Books I Read on Sabbatical

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BooksThis summer’s sabbatical was not to be a “working” break so I read very little by way of methodology and philosophy of ministry. It’s hard for me to turn off the utilitarian “how could this improve our ministry?” perspective. As I result, I started with Black Hawk Down, by Mark Bowden. This is a fast moving and intense historical account of the longest sustained firefight involving American troops since the Vietnam War, which took place in Mogadishu, Somalia. This book later became a major film. Hardly a “church methods” volume (though the portrayal of human courage and sacrifice could possibly rouse the apathetic).

I usually read one historical war novel each summer, mostly those set in WWII, but this was given to me by a friend so I dove right in.

I won’t comment much on each of the remaining books but will provide a few thoughts.

Holy Bible – English Standard Version

I’m still familiarizing myself with this wonderful contemporary translation. I read through the Book of Psalms, Ecclesiastes, 1 and 2 Timothy, Ephesians and the Gospels of Matthew and Mark.

George Whitefield – a Biography by Arnold Dallimore

I really enjoyed Dallimore’s concise biography of Charles Spurgeon and found this work to be just as readable and digestible. A sweeping overview of a man used by God to awaken so many. The vigor and relentlessness of Whitefield’s devotion came through clearly and was what struck me the most. It is a fast paced condensed version of his massive two-volume set.

Spurgeon on Leadership – by Larry J. Michael

This book is more than a collection of quotes and excerpts from Spurgeon’s writings. Each section includes comments, reflections and thoughtful contemporary application. A worthwhile  read for those less familiar with Spurgeon’s Lectures to My Students.

Evangelism – by Mack Stiles

Stiles lives what he writes and this comes through on every page. A quick read that will not leave you discouraged with your own evangelistic blunders. Rather, it will stir you to prayerfully consider how our Lord could use your work-a-day life to reach others and how to contribute to a church culture of evangelism.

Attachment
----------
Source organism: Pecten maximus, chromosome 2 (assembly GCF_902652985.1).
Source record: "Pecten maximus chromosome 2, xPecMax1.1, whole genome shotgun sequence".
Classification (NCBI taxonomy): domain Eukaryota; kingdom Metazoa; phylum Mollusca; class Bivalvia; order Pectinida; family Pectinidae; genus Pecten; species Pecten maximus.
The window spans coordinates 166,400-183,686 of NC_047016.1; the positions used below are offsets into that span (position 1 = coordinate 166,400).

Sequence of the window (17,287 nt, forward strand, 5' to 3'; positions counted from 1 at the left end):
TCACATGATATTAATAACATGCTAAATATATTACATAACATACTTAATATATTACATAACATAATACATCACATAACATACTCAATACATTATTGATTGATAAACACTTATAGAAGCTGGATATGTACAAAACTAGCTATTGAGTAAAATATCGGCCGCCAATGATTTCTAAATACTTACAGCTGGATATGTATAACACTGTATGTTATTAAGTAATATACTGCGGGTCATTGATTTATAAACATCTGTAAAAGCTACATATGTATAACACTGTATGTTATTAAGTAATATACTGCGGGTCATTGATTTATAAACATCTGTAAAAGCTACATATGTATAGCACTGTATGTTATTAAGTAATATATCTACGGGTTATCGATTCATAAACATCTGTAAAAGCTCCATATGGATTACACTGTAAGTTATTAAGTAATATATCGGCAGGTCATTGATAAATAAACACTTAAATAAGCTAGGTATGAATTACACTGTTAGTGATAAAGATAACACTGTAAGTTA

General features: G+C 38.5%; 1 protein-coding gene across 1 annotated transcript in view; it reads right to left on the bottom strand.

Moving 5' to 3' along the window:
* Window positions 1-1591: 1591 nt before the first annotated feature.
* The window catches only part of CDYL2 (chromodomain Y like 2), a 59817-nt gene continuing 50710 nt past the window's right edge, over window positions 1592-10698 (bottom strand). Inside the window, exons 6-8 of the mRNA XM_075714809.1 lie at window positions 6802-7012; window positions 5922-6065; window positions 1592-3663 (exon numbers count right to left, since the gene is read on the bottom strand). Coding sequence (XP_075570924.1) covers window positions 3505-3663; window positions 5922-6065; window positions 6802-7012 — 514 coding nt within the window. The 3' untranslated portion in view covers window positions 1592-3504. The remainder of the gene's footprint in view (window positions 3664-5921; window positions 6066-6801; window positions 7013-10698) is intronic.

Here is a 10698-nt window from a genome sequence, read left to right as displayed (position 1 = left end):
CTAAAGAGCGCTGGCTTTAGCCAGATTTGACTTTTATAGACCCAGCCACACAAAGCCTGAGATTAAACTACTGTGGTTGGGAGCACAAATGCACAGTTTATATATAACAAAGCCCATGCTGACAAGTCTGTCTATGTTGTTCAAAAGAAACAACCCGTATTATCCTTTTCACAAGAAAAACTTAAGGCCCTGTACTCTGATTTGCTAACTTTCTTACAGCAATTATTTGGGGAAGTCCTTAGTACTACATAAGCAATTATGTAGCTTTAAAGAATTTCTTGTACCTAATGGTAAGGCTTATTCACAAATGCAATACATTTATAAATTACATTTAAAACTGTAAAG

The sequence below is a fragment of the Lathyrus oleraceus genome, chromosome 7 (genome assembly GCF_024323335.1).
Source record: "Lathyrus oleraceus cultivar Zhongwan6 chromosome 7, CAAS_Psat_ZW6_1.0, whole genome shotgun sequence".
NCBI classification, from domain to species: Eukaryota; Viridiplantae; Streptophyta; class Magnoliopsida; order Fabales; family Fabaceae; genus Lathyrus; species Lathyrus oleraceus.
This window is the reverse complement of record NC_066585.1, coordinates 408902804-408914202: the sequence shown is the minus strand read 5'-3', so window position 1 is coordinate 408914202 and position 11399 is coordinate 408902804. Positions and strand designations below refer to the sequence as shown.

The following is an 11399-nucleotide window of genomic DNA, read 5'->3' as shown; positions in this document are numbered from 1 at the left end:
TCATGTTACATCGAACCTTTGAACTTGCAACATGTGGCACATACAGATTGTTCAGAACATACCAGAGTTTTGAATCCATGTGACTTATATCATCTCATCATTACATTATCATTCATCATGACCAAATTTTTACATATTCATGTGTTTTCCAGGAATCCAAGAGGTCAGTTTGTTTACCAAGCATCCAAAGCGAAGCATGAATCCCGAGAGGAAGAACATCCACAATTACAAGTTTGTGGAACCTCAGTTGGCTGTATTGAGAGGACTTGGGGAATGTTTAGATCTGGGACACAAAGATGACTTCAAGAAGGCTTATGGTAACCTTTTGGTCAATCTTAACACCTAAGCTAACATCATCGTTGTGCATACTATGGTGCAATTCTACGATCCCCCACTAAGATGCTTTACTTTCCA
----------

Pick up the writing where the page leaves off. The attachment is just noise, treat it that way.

The Art of Intelligence: Lessons from a Life in the CIA’s Clandestine Service – by Henry A. Crumpton

This was the only E-book I completed. It is New York Times best-seller. I enjoy a good spy mystery but this was no fantasy espionage. Crumpton is a 24 year veteran of the CIA and he provides fascinating insight into how the post-911 military response took shape and why the CIA became the tip of the spear. He will make you reflect on the value and necessity of foreign and domestic data acquisition.


Here are a couple of volumes I read from but did not quite complete during the summer months.

Lit! by Tony Reinke

This is a book on how and why to read books. It’s nowhere near as long and technical as the best-selling classic How to Read a Book, by Mortimer Adler. It will spark you to re-evaluate your time spent in the digital world and might even inspire those who think they don’t like to read or don’t have time. It is written with a Christian world-view in that it cherishes the Christian imagination and value of Holy Scripture. Ironic that I didn’t complete the book on how to complete books!

The Life of Martyn Lloyd-Jones – a biography by Iain H. Murray

This is a one-volume condensed version of Murray’s two volumes published a few decades ago. Murray sat under the ministry of Lloyd-Jones and his first hand knowledge and access to original sources comes through. No modern Christian celebrity-ism here. A bit slow at first, this biography traces how God sovereignly used a humble doctor and man of prayer to proclaim the truth of the gospel to a time and people that did not want it.

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